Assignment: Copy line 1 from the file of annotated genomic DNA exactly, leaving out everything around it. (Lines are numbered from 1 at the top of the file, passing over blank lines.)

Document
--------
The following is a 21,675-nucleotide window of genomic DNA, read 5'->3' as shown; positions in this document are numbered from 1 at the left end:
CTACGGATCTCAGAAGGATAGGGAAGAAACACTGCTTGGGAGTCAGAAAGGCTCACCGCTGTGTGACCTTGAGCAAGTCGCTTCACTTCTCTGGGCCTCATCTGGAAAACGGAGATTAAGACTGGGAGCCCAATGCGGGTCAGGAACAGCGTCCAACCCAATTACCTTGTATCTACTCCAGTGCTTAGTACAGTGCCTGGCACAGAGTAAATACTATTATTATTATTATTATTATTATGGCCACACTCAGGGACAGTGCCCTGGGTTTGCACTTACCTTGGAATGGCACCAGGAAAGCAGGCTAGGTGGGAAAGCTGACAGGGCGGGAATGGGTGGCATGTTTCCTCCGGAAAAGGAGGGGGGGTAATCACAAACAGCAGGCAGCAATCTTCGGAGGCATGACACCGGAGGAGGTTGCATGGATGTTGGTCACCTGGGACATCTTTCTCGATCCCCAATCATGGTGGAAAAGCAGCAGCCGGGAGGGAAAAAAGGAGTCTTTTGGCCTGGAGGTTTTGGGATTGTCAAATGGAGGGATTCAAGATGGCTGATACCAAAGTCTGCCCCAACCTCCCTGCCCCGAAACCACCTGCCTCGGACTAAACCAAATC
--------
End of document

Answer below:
The following is a 21,675-nucleotide window of genomic DNA, read 5'->3' as shown; positions in this document are numbered from 1 at the left end: